The new thinking behind setting your home's list price.
If you've read my previous articles on the importance of getting the right list price, you're undoubtedly thinking, "John, I'm convinced. I want a list price precisely calibrated to sell my home for top dollar. Just tell me how I can do that."
That's a challenge, even for the pros. At best, list price is an expert's educated guess as to where that moving target, sales prices, will alight in a week or a month. At worst, list price is merely an exercise of a seller's First Amendment right to Free Speech and Wishful Thinking.
That's why sellers don't usually take their list price to the bank. The uniqueness of each house, and the relatively small number of real buyers for it, makes it tough to precisely predict a home's sales price. But list price is still an extremely important marketing tool, and it's essential that sellers understand the new thinking behind it.
List price is—and always has been—just a starting point. The difference today is how buyer and seller get from that starting point, and where they end up.
The leisurely one-on-one haggling of the bazaar has been replaced by the fast-paced action of the auction.
Back in the day, you sold your house like you'd sell your car. List price was your guidance to buyers: "I want X for my house and not a penny less. Well, maybe I'd take a little less." You padded your list price because you knew that buyers would try to bargain you down. That was part of the ritual. Everyone expected it.
Back then you dealt with one buyer at a time, and heard their offer whenever they wanted to present it. Full price offer? Great! But probably you ended up taking less than list price. Then you and the buyer solemnly shook hands, each secretly congratulating themselves on the great deal they'd just hammered out.
That strategy won't work these days because it doesn't match the realities of the current market. Immigration, rising wealth and low interest rates have created waves of buyers that overwhelm our limited supply of homes.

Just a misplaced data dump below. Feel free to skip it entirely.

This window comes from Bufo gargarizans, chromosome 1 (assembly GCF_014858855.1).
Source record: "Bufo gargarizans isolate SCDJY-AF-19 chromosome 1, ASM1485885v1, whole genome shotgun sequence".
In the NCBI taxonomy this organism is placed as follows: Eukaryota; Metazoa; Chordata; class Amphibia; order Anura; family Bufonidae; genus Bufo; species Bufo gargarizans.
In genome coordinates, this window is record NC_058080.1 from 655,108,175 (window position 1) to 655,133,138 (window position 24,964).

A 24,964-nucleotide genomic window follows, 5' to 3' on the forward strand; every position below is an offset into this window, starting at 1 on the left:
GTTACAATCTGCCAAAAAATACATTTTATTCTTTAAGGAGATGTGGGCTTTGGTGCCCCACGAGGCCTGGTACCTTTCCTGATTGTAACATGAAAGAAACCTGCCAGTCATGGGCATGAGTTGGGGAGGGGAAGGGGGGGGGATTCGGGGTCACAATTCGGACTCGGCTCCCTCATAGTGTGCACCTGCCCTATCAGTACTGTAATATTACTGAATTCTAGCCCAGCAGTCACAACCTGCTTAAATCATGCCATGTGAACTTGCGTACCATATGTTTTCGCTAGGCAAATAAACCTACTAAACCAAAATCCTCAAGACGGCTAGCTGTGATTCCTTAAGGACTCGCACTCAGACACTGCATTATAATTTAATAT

We have plenty of willing buyers, and while they may not like it, they expect to compete for a home priced for multiple offers. In fact, these days buyers need the stimulus of a door-buster price. I can't remember the number of times I've seen a home worth, say, $1.5M come on the market at $1.5M and just sit. The starting gun hadn't gone off and buyers were still crouched, still waiting to explode from the blocks. But reduce the list price from $1.5M to $1.395M and watch multiple buyers bid the sales price above $1.5M.
What's behind this? Psychology. Buyers are price-sensitive. They need to see your house as a good value. And no one—not sellers, not even agents—knows value better than real buyers. Buyers ultimately set market prices because they are the market.
Trying to "guide" real buyers with an inflated list price is like trying to direct rush hour traffic on Bayshore Freeway. You'll just get in the way and get hurt. But stand back and let the auction mentality work, and you'll get full market value for your home.
Attractive pricing means a list price at the low end of the anticipated sales price range. Sellers often have two concerns about this strategy. First, they ask, what protects them from a buyer who comes in the first day their home is on the market and scoops it up at that low list price? That's where the concept of the "offer date" comes in.
The offer date is very much like an auction date. Your agent tells buyers and their agents that you'll hear offers on a fixed date, only after your home has been properly exposed to the market. Typically that's at least a week, including one week-end of open homes and a special open home for agents called "broker's tour". During that week-plus every potential buyer active in the market will have the chance to see your home, review your disclosures and decide whether to make an offer. No one buyer can swoop in early and buy your home for less than you think it's worth.